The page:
The PIC 16F628: Why the PIC 16F84 is now obsolete.

by: Byron A. Jeff
developer of the
TLVP Low Voltage PIC programmer

Be sure to check out my new languages page where I talk about cool crossplatform Languages for the PIC.

Also read to the bottom for an update on even newer, jampacked PICs that you should consider adding to your toolbox.

For nearly a year now I've been advocating the use of the 16F628 for new small pin package PIC projects. After writing dozens, if not over a hundred, posts on the subject. I finally realized that if I am to continue the crusade I needed to summarize the features in one spot. So here it is.

I'd like to start by saying that the 16C84, the 16F84, and the 16F84A are all outstanding parts, especially for the hobbyist. With their flash based reprogrammability, and reasonable costs, they provided an avenue for many developers to enter the microcontroller arena.

However at this point there is a lot of inertia. With the widespread books, articles, and websites about the 16F84, the fact that Microchip has progressed in their product lines is somewhat obscured. The purpose of this page is to outline the feature advantages Microchip's new low end product line and to argue that the 16F84 should be considered obsolete.

Microchip has several new flash based products. The 18F series, now in full production, has somewhat of a lag in both development and high level language environments. The 16F87X family is an outstanding product line, but does not have a pin compatible version to the 16F84. The third line: the 16F62X line, headed by the 16F628, is pin for pin compatible with the 16F84. It has many many new features:

  • More memory (comparison of the 16F628 to the 16F84A):
    • More program memory (2K to 1K)
    • More data memory (224 to 68 bytes),
    • more data EEPROM (128 to 64 bytes)
  • More hardware:
    • hardware serial USART,
    • 3 timer as compared to 1 for the 16F84A
    • hardware PWM
    • hardware compare/capture registers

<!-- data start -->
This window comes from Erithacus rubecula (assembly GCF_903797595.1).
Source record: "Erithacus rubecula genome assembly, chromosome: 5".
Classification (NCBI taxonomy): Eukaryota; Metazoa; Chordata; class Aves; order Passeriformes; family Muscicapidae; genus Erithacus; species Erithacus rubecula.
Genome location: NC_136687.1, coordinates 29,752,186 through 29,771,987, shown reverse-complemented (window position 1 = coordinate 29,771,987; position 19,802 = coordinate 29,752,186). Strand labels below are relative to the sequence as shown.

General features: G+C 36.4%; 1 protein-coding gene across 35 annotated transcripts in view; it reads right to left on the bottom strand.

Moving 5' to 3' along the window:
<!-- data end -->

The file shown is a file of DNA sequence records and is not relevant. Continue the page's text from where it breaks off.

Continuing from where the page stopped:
• dual onboard comparators
    • programmable voltage reference
  • More features:
    • onboard 4Mhz/37Khz RC oscillator for timing insensitive apps
    • brownout detector
    • low voltage programming capable
    • capability to add 3 additional I/O pins by repurposing MCLR, and the two oscillator pins giving up to 16 I/O pins in an 18 pin package.
  • Hardware/Software/programming compatibility
    • It has the same pinout as the 16F84A.
    • the 16F628 will run 16F84A code with only very minor modifications. This conversion page describes some of the software differences to be aware of.
    • The 16F628 can be programmed with 16F84A programming hardware, but requires updated programming software to access all the 16F628 program memory
    • As stated above the 16F628 can be programmed in low voltage programming mode. Programmers such as my Trivial Low Voltage Programmer can program the 16F628 part.

Finally the kicker:

The 16F628 costs less than the 16F84A!!!!

That's right. The far superior part in features costs less than the older, less featured part.

The 25 part price of the 16F84A is $3.69 at Digikey. The 16F628 price is $2.21. That's for 20 Mhz parts. The disparity is larger for smaller quantities.

As one local Atlanta radio station ad states:


The 16F628 is bigger, better, badder, and cheaper. It's 4 for 4 over the 16F84 or 16F84A. Even Microchip is clearly trying to steer folks away from the 16F84 with their pricing.

So that's it. The 16F628 is superior in every way to the 16F84.

  • It's pin and virtually code compatible.
  • It cost less.
  • It can be programmed with cheaper and simpler hardware.
The only reason not to use the part is a lack of awareness. And that's the purpose of this page.

Even Newer PICS!

This page hasn't been updated for awhile. In the last year or so a crowd of new parts have shown up. Most have the really cool oscillator module that has multiple speeds and good enough precision to be used for async serial projects. Be sure to check them out:
    First the 16F6XX family has been update to an "A" version which is cheaper than the originals. In addition a bigger part has been added. The PIC 16F648A has all the goodies and a 4K program space.

    Others include the 16F819, the 16F88, and the 16F676 (a 14 pin version of the tiny 12F675). Some of the parts even add an A/D converter to the mix. Instead of outlining them individually I suggest you take a look at Randy Jones site, which has both great descriptions and great prices on these parts.

    Also I invite you to check out the Microchip Sample Area where you can get samples for many of these parts.